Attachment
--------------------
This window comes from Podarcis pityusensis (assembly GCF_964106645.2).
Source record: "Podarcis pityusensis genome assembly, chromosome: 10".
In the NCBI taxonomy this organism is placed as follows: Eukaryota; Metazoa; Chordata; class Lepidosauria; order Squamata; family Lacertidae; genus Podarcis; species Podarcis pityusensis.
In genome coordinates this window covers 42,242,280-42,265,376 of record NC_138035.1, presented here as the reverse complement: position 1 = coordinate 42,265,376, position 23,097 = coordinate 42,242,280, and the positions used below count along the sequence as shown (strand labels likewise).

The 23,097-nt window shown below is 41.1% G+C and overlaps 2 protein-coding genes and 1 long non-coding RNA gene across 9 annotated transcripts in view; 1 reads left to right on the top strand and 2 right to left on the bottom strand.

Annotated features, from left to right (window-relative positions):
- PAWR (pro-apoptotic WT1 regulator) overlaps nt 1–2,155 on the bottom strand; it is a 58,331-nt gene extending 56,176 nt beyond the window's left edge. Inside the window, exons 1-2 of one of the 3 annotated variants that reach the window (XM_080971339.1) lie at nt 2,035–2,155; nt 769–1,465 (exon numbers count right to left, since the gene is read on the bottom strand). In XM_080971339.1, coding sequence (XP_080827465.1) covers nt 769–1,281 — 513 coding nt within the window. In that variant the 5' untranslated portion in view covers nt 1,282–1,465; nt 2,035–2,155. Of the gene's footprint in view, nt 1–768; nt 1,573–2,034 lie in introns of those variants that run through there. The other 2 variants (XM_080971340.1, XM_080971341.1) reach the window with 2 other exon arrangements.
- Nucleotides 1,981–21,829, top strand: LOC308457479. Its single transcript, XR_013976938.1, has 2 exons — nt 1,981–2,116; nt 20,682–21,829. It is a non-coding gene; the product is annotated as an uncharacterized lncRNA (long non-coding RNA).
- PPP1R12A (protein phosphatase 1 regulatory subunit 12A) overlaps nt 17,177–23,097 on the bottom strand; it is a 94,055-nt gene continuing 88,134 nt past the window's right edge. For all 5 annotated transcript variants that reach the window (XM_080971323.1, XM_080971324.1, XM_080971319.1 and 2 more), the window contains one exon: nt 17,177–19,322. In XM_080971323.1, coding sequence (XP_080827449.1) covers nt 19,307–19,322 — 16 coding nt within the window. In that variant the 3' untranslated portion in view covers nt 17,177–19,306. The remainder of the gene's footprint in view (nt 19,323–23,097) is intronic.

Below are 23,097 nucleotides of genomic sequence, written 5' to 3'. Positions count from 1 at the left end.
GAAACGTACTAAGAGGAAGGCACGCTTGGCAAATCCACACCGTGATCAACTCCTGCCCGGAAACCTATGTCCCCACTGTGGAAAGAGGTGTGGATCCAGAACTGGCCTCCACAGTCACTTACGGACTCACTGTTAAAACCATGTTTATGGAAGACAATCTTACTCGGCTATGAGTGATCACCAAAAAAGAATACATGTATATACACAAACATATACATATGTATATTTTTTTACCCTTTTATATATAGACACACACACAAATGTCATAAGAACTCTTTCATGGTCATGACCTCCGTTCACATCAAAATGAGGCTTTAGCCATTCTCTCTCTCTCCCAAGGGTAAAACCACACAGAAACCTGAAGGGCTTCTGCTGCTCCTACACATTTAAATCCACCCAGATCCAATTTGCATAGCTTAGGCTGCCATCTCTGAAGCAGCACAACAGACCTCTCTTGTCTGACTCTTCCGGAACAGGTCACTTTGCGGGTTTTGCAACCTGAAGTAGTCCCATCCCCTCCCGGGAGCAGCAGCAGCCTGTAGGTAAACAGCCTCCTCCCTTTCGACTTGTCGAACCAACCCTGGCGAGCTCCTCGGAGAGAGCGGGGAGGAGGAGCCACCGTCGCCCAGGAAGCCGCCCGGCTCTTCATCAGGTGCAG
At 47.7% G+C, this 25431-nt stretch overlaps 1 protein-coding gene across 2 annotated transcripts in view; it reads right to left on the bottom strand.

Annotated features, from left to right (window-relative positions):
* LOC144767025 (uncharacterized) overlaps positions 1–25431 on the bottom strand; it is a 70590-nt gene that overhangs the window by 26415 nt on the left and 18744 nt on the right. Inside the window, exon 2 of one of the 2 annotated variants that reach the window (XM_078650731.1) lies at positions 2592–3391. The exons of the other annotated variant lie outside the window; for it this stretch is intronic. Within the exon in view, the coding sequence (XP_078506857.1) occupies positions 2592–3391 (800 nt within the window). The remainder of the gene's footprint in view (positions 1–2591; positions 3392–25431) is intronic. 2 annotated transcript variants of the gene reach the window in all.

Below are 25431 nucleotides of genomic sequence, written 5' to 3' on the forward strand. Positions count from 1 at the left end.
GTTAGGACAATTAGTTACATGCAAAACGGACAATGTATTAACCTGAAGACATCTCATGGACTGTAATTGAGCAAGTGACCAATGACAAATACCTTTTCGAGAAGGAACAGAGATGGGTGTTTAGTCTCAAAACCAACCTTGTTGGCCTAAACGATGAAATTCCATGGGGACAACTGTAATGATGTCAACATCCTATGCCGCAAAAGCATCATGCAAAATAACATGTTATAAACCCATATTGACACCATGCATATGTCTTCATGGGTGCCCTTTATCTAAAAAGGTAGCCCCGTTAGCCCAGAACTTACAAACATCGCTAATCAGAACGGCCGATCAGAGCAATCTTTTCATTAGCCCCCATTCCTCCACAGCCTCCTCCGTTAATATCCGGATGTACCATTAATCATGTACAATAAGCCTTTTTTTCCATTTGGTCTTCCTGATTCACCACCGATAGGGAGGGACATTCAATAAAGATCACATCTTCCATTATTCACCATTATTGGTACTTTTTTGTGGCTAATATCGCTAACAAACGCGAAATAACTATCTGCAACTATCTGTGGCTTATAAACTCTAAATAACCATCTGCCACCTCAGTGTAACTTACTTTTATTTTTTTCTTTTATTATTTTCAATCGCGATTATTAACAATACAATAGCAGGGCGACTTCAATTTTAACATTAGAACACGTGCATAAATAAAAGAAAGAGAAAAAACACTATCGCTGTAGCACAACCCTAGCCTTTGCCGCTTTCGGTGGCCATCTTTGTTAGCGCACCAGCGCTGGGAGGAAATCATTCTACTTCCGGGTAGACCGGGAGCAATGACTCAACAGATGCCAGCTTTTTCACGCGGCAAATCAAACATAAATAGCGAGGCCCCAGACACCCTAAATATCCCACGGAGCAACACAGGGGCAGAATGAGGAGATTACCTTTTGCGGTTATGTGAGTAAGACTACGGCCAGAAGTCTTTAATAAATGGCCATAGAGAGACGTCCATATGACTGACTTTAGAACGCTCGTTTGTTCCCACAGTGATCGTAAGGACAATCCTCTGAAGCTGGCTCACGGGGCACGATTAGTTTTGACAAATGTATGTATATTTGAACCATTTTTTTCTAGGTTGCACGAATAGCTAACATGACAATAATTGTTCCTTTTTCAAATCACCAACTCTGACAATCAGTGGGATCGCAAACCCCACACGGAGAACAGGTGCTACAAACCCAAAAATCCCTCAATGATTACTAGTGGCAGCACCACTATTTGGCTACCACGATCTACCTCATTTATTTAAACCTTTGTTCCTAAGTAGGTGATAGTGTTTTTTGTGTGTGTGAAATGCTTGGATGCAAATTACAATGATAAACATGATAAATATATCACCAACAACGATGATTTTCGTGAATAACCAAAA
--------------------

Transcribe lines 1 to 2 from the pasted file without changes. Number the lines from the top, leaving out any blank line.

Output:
This window comes from Podarcis pityusensis (assembly GCF_964106645.2).
Source record: "Podarcis pityusensis genome assembly, chromosome: 10".